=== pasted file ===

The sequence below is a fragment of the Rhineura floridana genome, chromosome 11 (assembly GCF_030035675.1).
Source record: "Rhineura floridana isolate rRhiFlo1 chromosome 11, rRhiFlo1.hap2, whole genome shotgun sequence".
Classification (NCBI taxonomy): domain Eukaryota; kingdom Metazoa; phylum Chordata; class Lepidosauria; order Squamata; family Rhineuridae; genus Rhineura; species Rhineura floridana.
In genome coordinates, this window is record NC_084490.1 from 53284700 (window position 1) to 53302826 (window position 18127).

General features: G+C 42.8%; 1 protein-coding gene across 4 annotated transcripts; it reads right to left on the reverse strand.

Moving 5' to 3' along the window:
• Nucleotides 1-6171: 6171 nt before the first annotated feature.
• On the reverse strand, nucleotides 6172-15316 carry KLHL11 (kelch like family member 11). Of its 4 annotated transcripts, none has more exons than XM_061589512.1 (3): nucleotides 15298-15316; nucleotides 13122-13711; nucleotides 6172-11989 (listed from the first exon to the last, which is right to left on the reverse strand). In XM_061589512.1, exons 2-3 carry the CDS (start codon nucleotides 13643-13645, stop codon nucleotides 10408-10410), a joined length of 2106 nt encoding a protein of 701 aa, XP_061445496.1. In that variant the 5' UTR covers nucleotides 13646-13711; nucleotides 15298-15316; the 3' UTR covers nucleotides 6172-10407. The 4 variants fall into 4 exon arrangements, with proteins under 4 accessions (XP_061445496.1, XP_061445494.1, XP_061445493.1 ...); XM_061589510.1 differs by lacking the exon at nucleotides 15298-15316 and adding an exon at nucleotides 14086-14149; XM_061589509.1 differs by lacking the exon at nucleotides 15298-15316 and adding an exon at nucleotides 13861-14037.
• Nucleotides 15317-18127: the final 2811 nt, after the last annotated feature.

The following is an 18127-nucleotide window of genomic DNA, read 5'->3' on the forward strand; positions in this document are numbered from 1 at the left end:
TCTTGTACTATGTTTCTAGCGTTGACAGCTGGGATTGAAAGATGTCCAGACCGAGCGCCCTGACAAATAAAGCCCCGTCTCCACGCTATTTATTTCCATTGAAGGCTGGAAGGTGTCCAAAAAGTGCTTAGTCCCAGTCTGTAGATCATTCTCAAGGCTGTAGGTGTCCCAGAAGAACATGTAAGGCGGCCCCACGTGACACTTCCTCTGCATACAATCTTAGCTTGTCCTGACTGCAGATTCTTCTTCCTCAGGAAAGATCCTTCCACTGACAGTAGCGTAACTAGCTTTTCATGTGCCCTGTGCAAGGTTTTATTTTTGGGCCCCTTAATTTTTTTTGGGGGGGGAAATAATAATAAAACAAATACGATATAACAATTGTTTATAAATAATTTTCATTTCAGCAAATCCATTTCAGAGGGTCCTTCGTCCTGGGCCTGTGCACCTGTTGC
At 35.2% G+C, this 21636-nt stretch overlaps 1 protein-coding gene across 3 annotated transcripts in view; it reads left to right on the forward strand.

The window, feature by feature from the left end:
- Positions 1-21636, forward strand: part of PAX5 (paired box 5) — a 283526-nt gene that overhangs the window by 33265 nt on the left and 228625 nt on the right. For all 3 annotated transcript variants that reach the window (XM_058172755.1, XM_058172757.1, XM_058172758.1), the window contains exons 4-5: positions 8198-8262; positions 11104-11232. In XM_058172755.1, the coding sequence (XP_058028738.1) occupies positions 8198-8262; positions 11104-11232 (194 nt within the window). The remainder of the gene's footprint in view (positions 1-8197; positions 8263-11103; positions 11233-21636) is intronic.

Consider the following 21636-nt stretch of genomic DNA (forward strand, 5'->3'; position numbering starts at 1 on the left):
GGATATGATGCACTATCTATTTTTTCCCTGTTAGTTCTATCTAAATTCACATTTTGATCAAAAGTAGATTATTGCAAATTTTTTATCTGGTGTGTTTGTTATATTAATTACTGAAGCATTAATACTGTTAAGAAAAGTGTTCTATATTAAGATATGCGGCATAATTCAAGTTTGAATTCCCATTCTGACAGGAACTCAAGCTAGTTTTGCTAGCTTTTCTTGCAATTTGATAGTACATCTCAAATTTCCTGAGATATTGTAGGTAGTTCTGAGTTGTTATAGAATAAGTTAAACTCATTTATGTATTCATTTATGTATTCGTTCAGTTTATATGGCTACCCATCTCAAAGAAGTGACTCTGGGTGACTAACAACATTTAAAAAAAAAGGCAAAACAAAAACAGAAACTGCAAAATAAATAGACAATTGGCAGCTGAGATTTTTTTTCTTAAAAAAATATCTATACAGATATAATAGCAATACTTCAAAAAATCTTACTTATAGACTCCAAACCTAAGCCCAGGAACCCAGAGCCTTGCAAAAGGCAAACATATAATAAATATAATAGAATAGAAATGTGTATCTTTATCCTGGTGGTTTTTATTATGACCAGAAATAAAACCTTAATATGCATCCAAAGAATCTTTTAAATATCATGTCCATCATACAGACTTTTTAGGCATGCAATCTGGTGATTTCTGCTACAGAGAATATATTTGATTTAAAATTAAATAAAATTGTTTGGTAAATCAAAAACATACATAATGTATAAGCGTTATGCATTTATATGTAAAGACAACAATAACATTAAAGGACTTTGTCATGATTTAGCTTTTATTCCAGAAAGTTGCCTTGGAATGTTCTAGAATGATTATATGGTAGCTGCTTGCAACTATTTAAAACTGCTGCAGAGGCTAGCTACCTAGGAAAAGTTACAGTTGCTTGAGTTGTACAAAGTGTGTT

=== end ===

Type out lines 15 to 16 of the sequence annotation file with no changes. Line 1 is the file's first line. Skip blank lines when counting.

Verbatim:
Consider the following 21636-nt stretch of genomic DNA (forward strand, 5'->3'; position numbering starts at 1 on the left):
GGATATGATGCACTATCTATTTTTTCCCTGTTAGTTCTATCTAAATTCACATTTTGATCAAAAGTAGATTATTGCAAATTTTTTATCTGGTGTGTTTGTTATATTAATTACTGAAGCATTAATACTGTTAAGAAAAGTGTTCTATATTAAGATATGCGGCATAATTCAAGTTTGAATTCCCATTCTGACAGGAACTCAAGCTAGTTTTGCTAGCTTTTCTTGCAATTTGATAGTACATCTCAAATTTCCTGAGATATTGTAGGTAGTTCTGAGTTGTTATAGAATAAGTTAAACTCATTTATGTATTCATTTATGTATTCGTTCAGTTTATATGGCTACCCATCTCAAAGAAGTGACTCTGGGTGACTAACAACATTTAAAAAAAAAGGCAAAACAAAAACAGAAACTGCAAAATAAATAGACAATTGGCAGCTGAGATTTTTTTTCTTAAAAAAATATCTATACAGATATAATAGCAATACTTCAAAAAATCTTACTTATAGACTCCAAACCTAAGCCCAGGAACCCAGAGCCTTGCAAAAGGCAAACATATAATAAATATAATAGAATAGAAATGTGTATCTTTATCCTGGTGGTTTTTATTATGACCAGAAATAAAACCTTAATATGCATCCAAAGAATCTTTTAAATATCATGTCCATCATACAGACTTTTTAGGCATGCAATCTGGTGATTTCTGCTACAGAGAATATATTTGATTTAAAATTAAATAAAATTGTTTGGTAAATCAAAAACATACATAATGTATAAGCGTTATGCATTTATATGTAAAGACAACAATAACATTAAAGGACTTTGTCATGATTTAGCTTTTATTCCAGAAAGTTGCCTTGGAATGTTCTAGAATGATTATATGGTAGCTGCTTGCAACTATTTAAAACTGCTGCAGAGGCTAGCTACCTAGGAAAAGTTACAGTTGCTTGAGTTGTACAAAGTGTGTT